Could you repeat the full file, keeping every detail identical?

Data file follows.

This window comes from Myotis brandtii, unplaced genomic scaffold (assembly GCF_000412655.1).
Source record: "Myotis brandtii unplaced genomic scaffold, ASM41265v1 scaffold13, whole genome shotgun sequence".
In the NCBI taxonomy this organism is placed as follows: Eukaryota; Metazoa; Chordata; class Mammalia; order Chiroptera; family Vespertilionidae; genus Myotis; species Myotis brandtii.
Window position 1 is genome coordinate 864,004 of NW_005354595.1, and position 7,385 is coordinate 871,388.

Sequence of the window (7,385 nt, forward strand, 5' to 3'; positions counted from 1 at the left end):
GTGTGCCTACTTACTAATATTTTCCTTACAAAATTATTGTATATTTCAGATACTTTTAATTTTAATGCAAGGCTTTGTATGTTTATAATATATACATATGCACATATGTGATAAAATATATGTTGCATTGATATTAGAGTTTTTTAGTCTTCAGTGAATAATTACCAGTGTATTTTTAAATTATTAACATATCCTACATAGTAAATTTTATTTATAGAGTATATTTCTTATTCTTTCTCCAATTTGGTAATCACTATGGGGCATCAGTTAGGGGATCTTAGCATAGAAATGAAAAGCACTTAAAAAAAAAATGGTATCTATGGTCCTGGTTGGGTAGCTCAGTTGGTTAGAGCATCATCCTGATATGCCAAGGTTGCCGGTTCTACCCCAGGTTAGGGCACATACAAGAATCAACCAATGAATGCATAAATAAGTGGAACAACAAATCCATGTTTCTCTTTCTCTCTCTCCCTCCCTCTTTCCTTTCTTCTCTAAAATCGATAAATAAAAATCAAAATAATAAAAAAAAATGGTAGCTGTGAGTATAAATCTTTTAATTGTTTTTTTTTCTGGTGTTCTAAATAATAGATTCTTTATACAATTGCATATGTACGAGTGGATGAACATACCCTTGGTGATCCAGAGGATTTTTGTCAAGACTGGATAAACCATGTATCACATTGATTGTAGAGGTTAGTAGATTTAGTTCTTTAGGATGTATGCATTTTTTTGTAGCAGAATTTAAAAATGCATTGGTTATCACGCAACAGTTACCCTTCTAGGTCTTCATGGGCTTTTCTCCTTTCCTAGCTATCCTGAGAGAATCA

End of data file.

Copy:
This window comes from Myotis brandtii, unplaced genomic scaffold (assembly GCF_000412655.1).
Source record: "Myotis brandtii unplaced genomic scaffold, ASM41265v1 scaffold13, whole genome shotgun sequence".
In the NCBI taxonomy this organism is placed as follows: Eukaryota; Metazoa; Chordata; class Mammalia; order Chiroptera; family Vespertilionidae; genus Myotis; species Myotis brandtii.
Window position 1 is genome coordinate 864,004 of NW_005354595.1, and position 7,385 is coordinate 871,388.

Sequence of the window (7,385 nt, forward strand, 5' to 3'; positions counted from 1 at the left end):
GTGTGCCTACTTACTAATATTTTCCTTACAAAATTATTGTATATTTCAGATACTTTTAATTTTAATGCAAGGCTTTGTATGTTTATAATATATACATATGCACATATGTGATAAAATATATGTTGCATTGATATTAGAGTTTTTTAGTCTTCAGTGAATAATTACCAGTGTATTTTTAAATTATTAACATATCCTACATAGTAAATTTTATTTATAGAGTATATTTCTTATTCTTTCTCCAATTTGGTAATCACTATGGGGCATCAGTTAGGGGATCTTAGCATAGAAATGAAAAGCACTTAAAAAAAAAATGGTATCTATGGTCCTGGTTGGGTAGCTCAGTTGGTTAGAGCATCATCCTGATATGCCAAGGTTGCCGGTTCTACCCCAGGTTAGGGCACATACAAGAATCAACCAATGAATGCATAAATAAGTGGAACAACAAATCCATGTTTCTCTTTCTCTCTCTCCCTCCCTCTTTCCTTTCTTCTCTAAAATCGATAAATAAAAATCAAAATAATAAAAAAAAATGGTAGCTGTGAGTATAAATCTTTTAATTGTTTTTTTTTCTGGTGTTCTAAATAATAGATTCTTTATACAATTGCATATGTACGAGTGGATGAACATACCCTTGGTGATCCAGAGGATTTTTGTCAAGACTGGATAAACCATGTATCACATTGATTGTAGAGGTTAGTAGATTTAGTTCTTTAGGATGTATGCATTTTTTTGTAGCAGAATTTAAAAATGCATTGGTTATCACGCAACAGTTACCCTTCTAGGTCTTCATGGGCTTTTCTCCTTTCCTAGCTATCCTGAGAGAATCA